Progressive negotiations for AFM coverage of television shows and films distributed digitally are concentrated in three main areas.
First, there is the question of whether the content is made originally for Internet distribution in the first place. On this point, despite the uncertain economic nature of new media production, all of the entertainment guilds have fought hard to obtain fair compensation from producers in the production of original series made for online, on-demand consumption.
House of Cards, Mozart in the Jungle, Transparent, and Master of None are a few examples of dozens of popular episodic series available from subscription video on-demand (SVOD) services, all scored under acceptable conditions, under appropriate AFM contracts.
Then there is the question of residual payment patterns, which fall into two categories. The first is how musicians get paid when traditional TV shows and films, or excerpts from shows and films (clips), are made available on advertiser-supported free streaming sites, such as broadcast network or affiliated sites, YouTube, or any other free advertiser-based video on-demand services (AVOD). The second category is how musicians get paid when the consumer pays a fee to view content, either from an SVOD service like Amazon or Netflix or as an electronic sell-through (EST) or rental from a multi-channel video programming distributor (MVPD) like Direct TV or a cable TV service.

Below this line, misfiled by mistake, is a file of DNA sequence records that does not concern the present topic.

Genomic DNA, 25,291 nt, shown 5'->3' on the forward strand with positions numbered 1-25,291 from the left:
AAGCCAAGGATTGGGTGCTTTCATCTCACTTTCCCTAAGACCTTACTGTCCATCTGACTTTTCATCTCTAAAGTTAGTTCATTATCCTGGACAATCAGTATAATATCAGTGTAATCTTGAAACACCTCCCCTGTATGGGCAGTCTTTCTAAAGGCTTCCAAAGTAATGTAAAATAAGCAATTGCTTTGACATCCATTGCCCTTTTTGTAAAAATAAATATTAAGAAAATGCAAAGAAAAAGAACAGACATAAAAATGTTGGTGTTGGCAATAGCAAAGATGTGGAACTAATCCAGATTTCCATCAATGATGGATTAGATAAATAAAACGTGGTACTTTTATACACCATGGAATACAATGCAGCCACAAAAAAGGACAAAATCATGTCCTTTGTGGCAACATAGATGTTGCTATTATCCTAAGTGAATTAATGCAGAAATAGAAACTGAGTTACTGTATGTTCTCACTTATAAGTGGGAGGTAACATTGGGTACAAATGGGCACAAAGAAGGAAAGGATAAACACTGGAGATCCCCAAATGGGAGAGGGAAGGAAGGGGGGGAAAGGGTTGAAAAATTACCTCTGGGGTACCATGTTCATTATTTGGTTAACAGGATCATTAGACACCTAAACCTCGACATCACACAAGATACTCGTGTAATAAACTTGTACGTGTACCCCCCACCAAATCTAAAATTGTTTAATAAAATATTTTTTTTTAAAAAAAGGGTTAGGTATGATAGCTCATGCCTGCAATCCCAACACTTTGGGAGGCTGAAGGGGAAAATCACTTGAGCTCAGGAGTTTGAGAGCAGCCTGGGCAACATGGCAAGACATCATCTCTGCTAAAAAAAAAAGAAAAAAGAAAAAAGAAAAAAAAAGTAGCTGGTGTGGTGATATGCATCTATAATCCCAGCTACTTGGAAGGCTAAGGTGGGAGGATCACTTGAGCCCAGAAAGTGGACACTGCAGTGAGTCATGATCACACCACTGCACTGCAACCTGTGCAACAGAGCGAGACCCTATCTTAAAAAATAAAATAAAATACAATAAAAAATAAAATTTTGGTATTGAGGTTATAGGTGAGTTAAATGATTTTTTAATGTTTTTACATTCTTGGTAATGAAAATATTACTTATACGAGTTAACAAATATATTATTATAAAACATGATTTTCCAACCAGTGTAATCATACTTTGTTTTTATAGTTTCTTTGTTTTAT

The Federation’s negotiating team will meet with representatives of the broadcast networks in Los Angeles, December 11-15, to continue our discussions toward fairness in the production of live television and the digital distribution of programs. I will update you on the process of those discussions next month.
In the meantime, please accept my best wishes for a happy and healthy holiday season and a productive New Year.